Friday, November 26, 2010


The SCPR has been around to quite a number of Stark County-based township trustee offices over recent years.  Of all The Report has had contact with, the Nimishillen trustees, immediate past and present, appear to be among the most troubled in terms of how they function.

Many thought that when Trustee Todd Bosley left in January, 2007, Nimishillen's troubles were over.  Bosley and Trustee Goffus did not get along and when Trustees Lisa Shafer and Mike Lynch appointed Allen Gress to replace Bosley (Gress was sworn in on January11, 2007), many thought that the three would work harmoniously together.

But it appears very few are thinking that now.

So how is it that the three have fallen into disharmony?

Well, it is kind of like in a team sport when the players fail to figure out that there is no "I" in the word team.

Who suffers when trustees cannot get along and/or make poor decisions?

Of course, it is the taxpaying citizens.

It is appearing more and more that Nimishillen trustees (not the current board) made a financially unsustainable decision when they decided to build and equip Fire Station #3.  The Report hears that about $1 million was financed to put the fire and dispatch facility together.  With Stark County making steady progress on putting together a countywide emergency call receiving, dispatch and radio operation, it is hard to see how Nimshillen is going to keep its customers so as to generate sufficient revenue to be able to pay what Gress tells The Report says is about $750,000 remaining on the station's capital debt.

Since the Fire Station #3 decision, matters have only gotten worse for the trustees.

There have been a number of employee issues the latest being the firing of a fireman.  A firing over which the trustees were divided.  Gress against the firing.  Shafer, and Lynch for it.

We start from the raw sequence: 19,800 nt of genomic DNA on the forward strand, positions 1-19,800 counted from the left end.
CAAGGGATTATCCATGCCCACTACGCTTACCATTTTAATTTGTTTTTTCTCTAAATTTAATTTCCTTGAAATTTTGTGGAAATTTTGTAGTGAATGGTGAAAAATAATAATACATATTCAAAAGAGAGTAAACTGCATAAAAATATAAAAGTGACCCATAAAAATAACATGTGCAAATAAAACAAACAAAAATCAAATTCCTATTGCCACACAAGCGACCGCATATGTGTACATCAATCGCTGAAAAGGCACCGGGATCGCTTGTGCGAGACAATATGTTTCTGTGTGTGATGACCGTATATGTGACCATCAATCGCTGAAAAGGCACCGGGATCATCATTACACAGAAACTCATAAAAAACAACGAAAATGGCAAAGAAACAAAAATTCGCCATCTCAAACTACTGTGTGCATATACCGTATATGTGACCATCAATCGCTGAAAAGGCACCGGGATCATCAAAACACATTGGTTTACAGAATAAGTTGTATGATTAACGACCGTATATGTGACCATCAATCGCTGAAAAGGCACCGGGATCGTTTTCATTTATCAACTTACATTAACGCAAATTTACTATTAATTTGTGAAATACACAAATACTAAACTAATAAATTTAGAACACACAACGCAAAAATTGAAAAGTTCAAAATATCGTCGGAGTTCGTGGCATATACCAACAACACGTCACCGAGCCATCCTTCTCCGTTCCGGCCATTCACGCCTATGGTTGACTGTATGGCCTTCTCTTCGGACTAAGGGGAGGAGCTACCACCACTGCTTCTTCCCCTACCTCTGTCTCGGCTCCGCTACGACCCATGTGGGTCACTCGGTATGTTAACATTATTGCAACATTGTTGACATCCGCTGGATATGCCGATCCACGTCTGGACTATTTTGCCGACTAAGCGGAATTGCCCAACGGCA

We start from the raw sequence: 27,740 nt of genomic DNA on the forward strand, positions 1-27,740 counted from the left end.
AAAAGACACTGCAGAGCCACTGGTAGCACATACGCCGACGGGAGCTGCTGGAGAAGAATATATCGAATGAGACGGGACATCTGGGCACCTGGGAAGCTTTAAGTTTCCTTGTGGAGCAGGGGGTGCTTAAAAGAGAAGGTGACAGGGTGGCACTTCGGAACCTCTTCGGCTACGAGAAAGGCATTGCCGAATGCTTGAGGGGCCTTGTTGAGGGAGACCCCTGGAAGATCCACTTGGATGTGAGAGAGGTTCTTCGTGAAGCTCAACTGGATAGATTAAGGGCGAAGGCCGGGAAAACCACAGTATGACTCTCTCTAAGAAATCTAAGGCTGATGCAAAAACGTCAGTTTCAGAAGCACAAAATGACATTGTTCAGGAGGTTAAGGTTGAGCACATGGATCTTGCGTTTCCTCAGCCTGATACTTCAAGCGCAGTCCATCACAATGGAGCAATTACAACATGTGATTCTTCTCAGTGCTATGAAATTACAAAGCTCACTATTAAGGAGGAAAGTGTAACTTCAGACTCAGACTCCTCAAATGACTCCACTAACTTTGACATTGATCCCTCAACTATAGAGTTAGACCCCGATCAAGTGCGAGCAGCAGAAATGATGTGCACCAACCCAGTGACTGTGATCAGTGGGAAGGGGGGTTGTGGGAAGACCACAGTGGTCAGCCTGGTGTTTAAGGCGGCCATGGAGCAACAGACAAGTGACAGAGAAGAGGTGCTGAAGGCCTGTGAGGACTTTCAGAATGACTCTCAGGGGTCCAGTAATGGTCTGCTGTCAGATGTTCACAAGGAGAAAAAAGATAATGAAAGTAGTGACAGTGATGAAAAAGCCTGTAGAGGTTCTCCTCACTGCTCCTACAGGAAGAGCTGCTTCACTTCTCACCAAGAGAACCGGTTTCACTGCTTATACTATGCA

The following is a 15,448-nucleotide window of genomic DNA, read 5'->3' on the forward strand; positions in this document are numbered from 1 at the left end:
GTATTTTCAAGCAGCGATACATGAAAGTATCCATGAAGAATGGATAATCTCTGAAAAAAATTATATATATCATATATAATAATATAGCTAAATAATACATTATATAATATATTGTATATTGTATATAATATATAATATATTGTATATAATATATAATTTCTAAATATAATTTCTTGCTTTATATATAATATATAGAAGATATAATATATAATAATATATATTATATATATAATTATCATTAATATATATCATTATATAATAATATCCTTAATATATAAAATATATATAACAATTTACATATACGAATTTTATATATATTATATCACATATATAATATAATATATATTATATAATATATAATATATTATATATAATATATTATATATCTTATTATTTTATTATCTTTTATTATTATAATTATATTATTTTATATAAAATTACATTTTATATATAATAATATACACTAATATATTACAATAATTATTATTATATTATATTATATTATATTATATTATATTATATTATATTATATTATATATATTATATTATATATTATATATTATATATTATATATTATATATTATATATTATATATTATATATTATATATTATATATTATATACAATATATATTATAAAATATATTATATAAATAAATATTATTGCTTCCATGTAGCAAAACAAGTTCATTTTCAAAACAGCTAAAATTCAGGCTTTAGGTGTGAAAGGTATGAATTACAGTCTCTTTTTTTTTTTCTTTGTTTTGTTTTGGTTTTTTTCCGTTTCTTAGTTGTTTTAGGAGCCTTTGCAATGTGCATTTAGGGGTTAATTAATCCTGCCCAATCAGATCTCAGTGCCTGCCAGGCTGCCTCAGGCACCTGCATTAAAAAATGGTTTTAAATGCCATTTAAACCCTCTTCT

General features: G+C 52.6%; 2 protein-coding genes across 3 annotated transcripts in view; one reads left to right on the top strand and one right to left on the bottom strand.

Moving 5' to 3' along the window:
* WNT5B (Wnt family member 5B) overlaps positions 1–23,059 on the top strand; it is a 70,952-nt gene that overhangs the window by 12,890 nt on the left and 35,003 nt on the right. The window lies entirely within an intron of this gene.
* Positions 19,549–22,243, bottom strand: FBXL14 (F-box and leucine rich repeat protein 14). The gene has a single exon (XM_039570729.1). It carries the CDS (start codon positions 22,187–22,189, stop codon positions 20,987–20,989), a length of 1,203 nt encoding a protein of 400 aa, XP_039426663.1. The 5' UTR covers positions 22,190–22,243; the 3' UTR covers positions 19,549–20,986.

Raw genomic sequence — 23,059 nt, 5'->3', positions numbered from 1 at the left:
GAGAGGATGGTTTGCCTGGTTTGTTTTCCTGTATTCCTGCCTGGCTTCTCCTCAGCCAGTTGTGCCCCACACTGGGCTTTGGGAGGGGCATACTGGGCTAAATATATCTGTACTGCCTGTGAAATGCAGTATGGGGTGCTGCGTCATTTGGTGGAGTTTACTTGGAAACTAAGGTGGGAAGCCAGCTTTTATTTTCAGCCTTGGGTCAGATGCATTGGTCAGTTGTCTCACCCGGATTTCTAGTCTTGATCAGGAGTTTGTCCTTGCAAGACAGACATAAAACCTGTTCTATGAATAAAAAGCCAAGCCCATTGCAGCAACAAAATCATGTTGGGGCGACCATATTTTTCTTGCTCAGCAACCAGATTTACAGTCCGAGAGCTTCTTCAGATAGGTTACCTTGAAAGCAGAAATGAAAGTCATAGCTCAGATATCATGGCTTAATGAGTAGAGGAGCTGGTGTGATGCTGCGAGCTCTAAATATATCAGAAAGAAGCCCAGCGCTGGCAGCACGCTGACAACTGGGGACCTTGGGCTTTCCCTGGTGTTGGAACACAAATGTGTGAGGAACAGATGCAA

One of the easier tax issues for local governments to pass is road maintenance issues.  However, Nimishillen Township trustees to a sound beating on an issue earlier this month.  Does this mean that Nimishillen voters have lost confidence in the trustees?

Another problem among the current set of trustees is what to do about neighborhood allegations that noise and customer conduct has gotten out of hand at a neighborhood bar known as the Carriage House.

When the SCPR last wrote (September 23, 2010) about the battle between Mike Ritchie, one of the owners of Precision Holdings, LLC (Bob King being the other owner) which operates a bar in Nimishillen Township doing business as Carriage House (hereinafter referred to as "Carriage House" or "Bar") The Report referred to an argument made by Nimishillen Trustee Allen Gress in opposition to the Bar's petition to vacate an alleyway that intersects Bar property as being silly.

At the September 22nd Stark County commissioner hearing on whether or not to vacate the alley, Trustees Gress and Shafter appeared on different sides of the issue.

The argument by Gress?

If the alleyway was not vacated, then it remains a public way and therefore makes it more difficult for the Bar to hold concerts outside.  Ohio law does not permit serving alcohol on a public right-of-way.   Moreover, Stark County commissioners somehow - according to Gress - had an obligation to find for the trustees and vote not to vacate the alleyway because governments need to support governments (this is the silly part) and keeping the alleyway a public street was the only way that Nimishillen trustee could control the problems that trustees and neighboring citizens allege to be emanating from the Bar.

The citizen allegations have been going on since Richie and King agreed to purchase the bar under land contract about two years ago and initiating outside concerts.